Connect with us


Resort tax board hosts funding applicants at Q-and-A on June 5



Final appropriations announced June 14

By Sarah Gianelli EBS Associate Editor

BIG SKY – Representatives from the organizations requesting appropriations from the Big Sky Resort Area District tax board appeared June 5 to respond to questions about their 2018 applications, in a public Q-and-A at the Warren Miller Performing Arts Center.

The board will announce their final appropriations in a public meeting at WMPAC at 6 p.m. on Wednesday, June 14.

The net resort tax funds available for appropriations for the 2018 fiscal year were reported at $7,271,591. There was a total of $5,840,745 in new resort tax funding requests and $1,188,376 in rollover requests, leaving a minimum surplus of $242,470.

Resort tax supports many components of Big Sky’s infrastructure that in an incorporated town would be funded by a municipal budget. The largest request of $1,664,430 came from the Big Sky Fire Department. BSFD Chief William Farhat was the first to stand before the board to answer questions about the department’s needs to expand its operations, increase staffing and fund a replacement for a 21-year-old fire engine.

Farhat touched on issues that would be echoed across many of the 26 organizations throughout the 5 ½-hour meeting about the challenges of attracting and retaining a qualified workforce, an issue inextricably entangled with affordable housing.

The second largest request came from Big Sky Community Housing Trust, in the form of a rollover request of last year’s funding award of $1.05 million for the Bough Big Sky Community Subdivision. The trust also requested $100,000 in new funding to create an affordable housing action plan based on the 2014 Economic & Planning System housing study.

Brian Guyer, HRDC community development manager and acting director of the Big Sky Community Housing Trust, estimated delays of two years for the project after the denial of the preliminary plat approval by the Gallatin County Commission in February and an indication from the legal counsel of the adjacent landowners, the Cronin family, that they would appeal any approvals moving forward.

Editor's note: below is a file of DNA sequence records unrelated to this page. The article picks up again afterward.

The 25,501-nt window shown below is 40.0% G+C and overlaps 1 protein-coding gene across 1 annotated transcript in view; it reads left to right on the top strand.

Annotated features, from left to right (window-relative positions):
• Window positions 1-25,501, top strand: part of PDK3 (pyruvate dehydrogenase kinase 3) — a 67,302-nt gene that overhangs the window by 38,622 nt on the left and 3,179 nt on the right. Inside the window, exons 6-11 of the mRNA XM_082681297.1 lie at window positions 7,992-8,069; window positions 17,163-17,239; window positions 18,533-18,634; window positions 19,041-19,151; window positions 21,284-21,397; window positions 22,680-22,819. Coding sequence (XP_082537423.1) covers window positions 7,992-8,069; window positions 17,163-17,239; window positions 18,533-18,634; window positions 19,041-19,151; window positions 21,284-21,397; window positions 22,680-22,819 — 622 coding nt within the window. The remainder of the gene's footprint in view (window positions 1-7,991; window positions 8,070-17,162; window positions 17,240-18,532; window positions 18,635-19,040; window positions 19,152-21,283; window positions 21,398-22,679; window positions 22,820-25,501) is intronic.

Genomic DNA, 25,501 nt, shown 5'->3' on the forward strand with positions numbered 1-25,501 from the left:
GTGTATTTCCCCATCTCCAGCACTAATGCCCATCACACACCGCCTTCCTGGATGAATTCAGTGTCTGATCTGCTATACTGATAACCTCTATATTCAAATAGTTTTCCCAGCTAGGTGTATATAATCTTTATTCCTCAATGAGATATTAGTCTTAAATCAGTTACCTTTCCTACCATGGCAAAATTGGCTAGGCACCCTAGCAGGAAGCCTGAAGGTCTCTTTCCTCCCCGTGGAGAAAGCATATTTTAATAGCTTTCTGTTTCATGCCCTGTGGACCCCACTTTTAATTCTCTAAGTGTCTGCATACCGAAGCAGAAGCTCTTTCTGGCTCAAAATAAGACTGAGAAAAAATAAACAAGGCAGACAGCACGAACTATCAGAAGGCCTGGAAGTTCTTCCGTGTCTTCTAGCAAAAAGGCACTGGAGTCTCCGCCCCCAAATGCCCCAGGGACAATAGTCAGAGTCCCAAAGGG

In order to address the development variances cited as grounds for denial, the project plans have been altered significantly, notably by increasing the number of market price units and reducing the number of restricted or affordable units, so that the ratio is about even. Guyer said it’s an issue the HRDC board would take a deep look at.

BSRAD board members also questioned whether the information in the Big Sky Community Housing Trust’s original application had changed so much that it still qualified as a rollover, or if a new application was in order. A final decision had not been reached on this issue by EBS press time on Wednesday, June 7.

Other substantial asks came from Visit Big Sky, requesting $715,000 for investment in the tourism sector in the form of a marketing campaign and strategic planning as well as administrative support; followed by Big Sky Community Organization’s request of $620,852 for parks and trails maintenance and the establishment of a safe pedestrian crossing of Highway 64; and $600,000 requested by the Big Sky Transportation District to expand its Skyline bus routes.

On the lower end of the funding spectrum, the Beehive Basin Homeowners Association asked for $10,000 to assist in the maintenance and snow removal for the popular Forest Service trailhead and access road near the HOA—although a representative from the association was not present to field questions about the application. Big Sky Community Food Bank, Gallatin Valley Snowmobile Association, Jack Creek Preserve Foundation, Big Sky Skating and Hockey, and Big Sky Search and Rescue all had requests at or under $30,000.

Many requests hinged on making a case that an organization or service was crucial to the livability of Big Sky. Sarah Blechta and Matthew Dodd, representing Morningstar Learning Center, endured a long line of questioning in regards to their application for $281,948 for a new infant center, and an additional $90,000 for Morningstar’s tuition reduction program. BSRAD board member Ginna Hermann led the questioning about whether the daycare center rightly qualified to receive resort tax funding, or if it was in service of too-narrow a demographic.

However, voices in support of funding the daycare center were loud, especially a statement made in the public comment portion by Jennifer O’Connor, who was present as a representative of Women in Action. O’Connor, a former Morningstar employee, spoke on behalf of the service the center provides for this community’s employers—and stressed that lack of daycare is right up there with lack of housing as a deterrent to attracting a workforce.

BSRAD’s final appropriations board meeting will be held at 6 p.m. on Wednesday, June 14, at the Warren Miller Performing Arts Center. A video recording of the June 5 appropriations Q-and-A can be found on Explore Big Sky’s Facebook page. Visit a full listing of the 2018 resort tax applicants.



Upcoming Events

september, 2022

Filter Events

No Events